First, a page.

R. Kelly stages performance amid protests

With demonstrators standing outside his concert protesting his presence, R. Kelly summoned his passionate fans to carry him through what has been a difficult week.

Interspersing religious references with his suggestive lyrics and salty language, Kelly stirred up a crowd inside the Greensboro Coliseum to buoy him as he encountered long-standing allegations of mistreatment of women and an effort to get coliseum officials to cancel the concert.

“Sometimes, some storms ain’t gonna stop,” Kelly told the audience during his nearly one-hour performance. “As long as my fans are calling for me, I’m gonna be on that stage, singing these songs.”

Well after his performance, however, the storms that started before he arrived continued to roil.

Women’s groups had urged the Greensboro Coliseum to cancel, days after Kelly was disinvited from a concert in Chicago. Spotify announced it would no longer stream his music in its curated playlists.

Although it didn’t announce the move, Apple’s music-streaming service also has stopped promoting Kelly’s music on some of the featured playlists that it shows its 40 million subscribers. Like Spotify, Apple Music still carries an extensive selection of Kelly’s songs in its library.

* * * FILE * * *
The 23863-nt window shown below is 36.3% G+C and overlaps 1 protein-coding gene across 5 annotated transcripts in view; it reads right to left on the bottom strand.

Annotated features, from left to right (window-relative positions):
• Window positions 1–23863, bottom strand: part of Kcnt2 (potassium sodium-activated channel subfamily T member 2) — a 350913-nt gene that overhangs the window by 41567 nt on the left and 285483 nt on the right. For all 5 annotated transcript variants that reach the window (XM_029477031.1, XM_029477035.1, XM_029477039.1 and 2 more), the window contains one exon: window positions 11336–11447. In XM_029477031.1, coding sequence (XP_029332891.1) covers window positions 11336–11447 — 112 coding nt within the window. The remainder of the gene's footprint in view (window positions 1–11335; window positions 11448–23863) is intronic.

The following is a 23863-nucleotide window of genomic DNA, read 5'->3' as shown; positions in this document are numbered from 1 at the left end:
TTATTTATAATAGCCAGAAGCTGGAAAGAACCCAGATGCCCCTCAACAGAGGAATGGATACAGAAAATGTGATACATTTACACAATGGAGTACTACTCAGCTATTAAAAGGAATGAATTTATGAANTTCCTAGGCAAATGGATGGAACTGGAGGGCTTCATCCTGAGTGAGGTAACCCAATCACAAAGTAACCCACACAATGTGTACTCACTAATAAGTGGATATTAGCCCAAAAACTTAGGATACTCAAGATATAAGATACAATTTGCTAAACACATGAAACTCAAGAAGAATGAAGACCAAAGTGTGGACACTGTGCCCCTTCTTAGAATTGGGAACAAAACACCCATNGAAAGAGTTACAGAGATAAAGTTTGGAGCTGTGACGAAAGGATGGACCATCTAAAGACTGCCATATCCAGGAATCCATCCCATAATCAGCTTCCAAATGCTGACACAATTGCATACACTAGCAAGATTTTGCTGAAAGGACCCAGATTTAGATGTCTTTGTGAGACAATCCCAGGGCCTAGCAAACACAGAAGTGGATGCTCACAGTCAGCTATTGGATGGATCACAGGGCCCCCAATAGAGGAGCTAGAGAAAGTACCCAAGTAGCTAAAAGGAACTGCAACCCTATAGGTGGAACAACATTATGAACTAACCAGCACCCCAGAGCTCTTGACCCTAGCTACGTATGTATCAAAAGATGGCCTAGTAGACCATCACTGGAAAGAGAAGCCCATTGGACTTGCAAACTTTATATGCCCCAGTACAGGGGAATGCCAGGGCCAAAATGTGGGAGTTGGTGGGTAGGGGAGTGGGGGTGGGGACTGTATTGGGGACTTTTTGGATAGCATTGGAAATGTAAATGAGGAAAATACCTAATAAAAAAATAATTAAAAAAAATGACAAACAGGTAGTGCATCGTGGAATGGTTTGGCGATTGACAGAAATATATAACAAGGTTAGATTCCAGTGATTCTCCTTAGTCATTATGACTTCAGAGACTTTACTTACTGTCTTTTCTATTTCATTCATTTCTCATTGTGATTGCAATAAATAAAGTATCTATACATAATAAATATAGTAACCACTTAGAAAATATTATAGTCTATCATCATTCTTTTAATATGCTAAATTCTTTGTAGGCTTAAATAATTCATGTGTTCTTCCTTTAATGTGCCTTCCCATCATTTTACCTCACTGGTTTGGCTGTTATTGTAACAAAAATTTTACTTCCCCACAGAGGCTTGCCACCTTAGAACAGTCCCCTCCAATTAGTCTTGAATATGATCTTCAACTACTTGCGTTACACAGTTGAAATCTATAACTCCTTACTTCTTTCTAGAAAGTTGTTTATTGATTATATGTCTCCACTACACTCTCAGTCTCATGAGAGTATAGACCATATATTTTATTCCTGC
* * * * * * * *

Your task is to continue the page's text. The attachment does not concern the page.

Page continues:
Apple declined to further comment Saturday.

Pandora also declined to discuss how it is now treating Kelly’s music in its curated playlists, but said it has decided not to promote “artists with certain demonstrable behavioural, ethical or criminal issues. We approach each of these scenarios on a case-by-case basis.”

But before the latest moves, Kelly took the stage, inviting some audience members to join him. Stage hands also passed out T-shirts that read “Turn Up R. Kelly.”

Kelly said he was approached backstage to tone down his songs and language because there were families in attendance.

“Let me ask y’all something,” he said to the crowd. “Can I do my show tonight?”

Kelly denies abusing anyone and faces no current criminal charges, and his fans weren’t giving up on their R&B superstar.

The Greensboro concert was among the R&B singer’s first performances since the #MuteRKelly movement accelerated boycott efforts in recent weeks, with help from the Time’s Up campaign against sexual harassment and assault.

Protesters stood on the sidewalk outside the Greensboro Coliseum and criticised arena officials for declining to meet with a coalition of women’s groups that signed a letter citing a “long term history of sexual misconduct” by Kelly.